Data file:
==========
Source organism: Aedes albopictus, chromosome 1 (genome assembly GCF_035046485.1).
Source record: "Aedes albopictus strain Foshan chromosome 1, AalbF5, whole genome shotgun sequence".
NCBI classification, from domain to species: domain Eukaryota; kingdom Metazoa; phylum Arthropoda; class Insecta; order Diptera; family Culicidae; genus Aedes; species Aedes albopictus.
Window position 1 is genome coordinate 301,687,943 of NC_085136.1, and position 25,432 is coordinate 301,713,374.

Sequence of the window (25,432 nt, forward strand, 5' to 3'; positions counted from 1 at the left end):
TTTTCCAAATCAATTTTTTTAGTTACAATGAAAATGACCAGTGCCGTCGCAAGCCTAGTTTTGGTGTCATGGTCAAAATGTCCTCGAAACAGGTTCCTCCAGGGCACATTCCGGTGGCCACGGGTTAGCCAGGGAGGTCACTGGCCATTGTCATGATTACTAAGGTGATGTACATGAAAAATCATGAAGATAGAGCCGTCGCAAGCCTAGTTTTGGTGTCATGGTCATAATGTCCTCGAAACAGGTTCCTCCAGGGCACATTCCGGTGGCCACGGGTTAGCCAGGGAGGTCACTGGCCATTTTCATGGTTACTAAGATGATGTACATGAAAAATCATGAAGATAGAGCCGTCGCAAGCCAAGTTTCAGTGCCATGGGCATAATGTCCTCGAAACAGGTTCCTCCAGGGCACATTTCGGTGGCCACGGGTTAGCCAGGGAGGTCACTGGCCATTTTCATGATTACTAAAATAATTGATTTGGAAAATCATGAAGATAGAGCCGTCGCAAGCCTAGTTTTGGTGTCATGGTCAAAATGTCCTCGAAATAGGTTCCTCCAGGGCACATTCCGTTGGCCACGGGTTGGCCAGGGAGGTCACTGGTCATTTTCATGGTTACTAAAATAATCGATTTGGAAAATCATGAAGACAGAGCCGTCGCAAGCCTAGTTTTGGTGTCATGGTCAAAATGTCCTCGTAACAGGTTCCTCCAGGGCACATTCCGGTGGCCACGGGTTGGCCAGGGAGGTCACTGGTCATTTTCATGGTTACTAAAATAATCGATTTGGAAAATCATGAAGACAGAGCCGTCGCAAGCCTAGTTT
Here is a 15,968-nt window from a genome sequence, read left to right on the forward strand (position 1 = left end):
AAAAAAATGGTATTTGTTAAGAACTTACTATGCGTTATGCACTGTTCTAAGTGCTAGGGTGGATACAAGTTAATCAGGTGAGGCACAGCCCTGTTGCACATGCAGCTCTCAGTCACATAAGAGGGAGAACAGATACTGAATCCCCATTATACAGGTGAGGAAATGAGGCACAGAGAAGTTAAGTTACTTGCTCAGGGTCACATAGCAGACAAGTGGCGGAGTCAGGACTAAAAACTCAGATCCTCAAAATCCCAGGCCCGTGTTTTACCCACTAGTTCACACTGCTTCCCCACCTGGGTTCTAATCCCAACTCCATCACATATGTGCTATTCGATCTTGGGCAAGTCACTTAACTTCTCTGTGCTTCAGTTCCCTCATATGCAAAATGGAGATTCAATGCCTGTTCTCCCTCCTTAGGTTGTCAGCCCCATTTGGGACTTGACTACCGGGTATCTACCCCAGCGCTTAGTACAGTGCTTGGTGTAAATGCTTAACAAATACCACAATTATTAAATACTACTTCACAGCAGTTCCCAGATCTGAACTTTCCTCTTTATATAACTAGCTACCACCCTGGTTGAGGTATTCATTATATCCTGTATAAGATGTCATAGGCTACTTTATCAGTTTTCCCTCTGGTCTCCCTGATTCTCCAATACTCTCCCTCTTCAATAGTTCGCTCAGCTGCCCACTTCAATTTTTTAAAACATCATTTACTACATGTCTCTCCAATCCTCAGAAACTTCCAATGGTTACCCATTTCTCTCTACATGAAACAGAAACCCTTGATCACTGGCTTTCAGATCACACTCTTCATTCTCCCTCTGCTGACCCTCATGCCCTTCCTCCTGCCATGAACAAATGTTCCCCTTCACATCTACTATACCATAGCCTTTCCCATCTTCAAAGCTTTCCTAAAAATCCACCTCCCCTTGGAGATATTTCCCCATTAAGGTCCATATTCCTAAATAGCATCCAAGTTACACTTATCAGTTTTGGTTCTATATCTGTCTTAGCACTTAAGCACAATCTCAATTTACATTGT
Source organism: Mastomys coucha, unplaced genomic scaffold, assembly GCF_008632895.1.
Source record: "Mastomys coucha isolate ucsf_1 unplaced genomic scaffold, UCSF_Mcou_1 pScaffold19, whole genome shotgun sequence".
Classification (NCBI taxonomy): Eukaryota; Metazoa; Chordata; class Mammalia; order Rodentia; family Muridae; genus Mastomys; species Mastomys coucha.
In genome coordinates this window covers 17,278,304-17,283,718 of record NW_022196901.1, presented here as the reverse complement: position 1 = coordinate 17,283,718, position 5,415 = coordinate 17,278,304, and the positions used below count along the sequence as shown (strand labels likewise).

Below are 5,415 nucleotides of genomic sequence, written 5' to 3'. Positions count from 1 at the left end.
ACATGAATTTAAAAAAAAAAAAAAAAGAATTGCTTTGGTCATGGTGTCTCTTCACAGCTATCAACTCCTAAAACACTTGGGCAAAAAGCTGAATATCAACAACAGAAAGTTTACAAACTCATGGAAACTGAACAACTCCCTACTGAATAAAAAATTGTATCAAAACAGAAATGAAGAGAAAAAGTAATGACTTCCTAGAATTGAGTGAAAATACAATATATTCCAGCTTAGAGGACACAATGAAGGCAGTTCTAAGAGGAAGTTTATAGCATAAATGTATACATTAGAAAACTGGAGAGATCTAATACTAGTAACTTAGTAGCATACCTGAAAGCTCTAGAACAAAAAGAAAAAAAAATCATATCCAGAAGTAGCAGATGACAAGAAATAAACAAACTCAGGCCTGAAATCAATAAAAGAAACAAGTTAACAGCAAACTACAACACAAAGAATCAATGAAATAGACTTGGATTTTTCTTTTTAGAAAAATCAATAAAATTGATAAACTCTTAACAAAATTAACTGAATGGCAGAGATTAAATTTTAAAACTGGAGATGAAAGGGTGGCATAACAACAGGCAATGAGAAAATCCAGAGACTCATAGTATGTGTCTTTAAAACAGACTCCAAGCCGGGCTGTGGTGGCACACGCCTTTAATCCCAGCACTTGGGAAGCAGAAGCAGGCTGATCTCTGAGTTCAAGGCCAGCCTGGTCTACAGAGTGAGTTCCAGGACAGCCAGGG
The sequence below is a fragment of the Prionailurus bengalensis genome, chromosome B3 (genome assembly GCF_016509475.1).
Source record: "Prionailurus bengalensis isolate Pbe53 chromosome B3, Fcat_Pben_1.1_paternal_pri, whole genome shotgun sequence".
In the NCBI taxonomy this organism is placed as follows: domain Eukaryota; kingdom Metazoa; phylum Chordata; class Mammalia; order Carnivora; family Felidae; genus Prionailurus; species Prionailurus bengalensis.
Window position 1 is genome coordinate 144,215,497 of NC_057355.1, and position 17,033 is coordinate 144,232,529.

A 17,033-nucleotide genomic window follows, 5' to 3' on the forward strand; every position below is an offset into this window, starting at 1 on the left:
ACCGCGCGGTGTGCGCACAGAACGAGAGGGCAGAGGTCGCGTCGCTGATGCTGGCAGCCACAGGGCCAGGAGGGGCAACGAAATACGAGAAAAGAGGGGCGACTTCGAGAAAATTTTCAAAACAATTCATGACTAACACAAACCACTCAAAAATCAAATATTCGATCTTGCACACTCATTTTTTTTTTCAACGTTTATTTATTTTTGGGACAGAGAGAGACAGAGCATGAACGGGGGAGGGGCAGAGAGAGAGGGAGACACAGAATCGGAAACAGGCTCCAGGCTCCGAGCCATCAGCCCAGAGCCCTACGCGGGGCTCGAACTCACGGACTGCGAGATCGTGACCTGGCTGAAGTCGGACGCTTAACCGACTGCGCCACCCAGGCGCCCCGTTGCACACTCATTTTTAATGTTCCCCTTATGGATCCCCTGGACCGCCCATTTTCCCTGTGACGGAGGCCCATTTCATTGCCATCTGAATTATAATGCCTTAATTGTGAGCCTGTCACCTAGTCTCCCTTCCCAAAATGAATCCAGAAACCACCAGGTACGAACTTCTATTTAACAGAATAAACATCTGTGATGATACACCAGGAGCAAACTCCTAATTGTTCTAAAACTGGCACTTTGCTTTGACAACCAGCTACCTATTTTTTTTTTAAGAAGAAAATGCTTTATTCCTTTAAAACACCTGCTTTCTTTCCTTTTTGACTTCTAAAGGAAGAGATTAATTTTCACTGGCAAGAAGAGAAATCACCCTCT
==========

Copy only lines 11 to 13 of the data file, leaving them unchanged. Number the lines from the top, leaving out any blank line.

Classification (NCBI taxonomy): Eukaryota; Metazoa; Chordata; class Mammalia; order Rodentia; family Muridae; genus Mastomys; species Mastomys coucha.
In genome coordinates this window covers 17,278,304-17,283,718 of record NW_022196901.1, presented here as the reverse complement: position 1 = coordinate 17,283,718, position 5,415 = coordinate 17,278,304, and the positions used below count along the sequence as shown (strand labels likewise).

Below are 5,415 nucleotides of genomic sequence, written 5' to 3'. Positions count from 1 at the left end.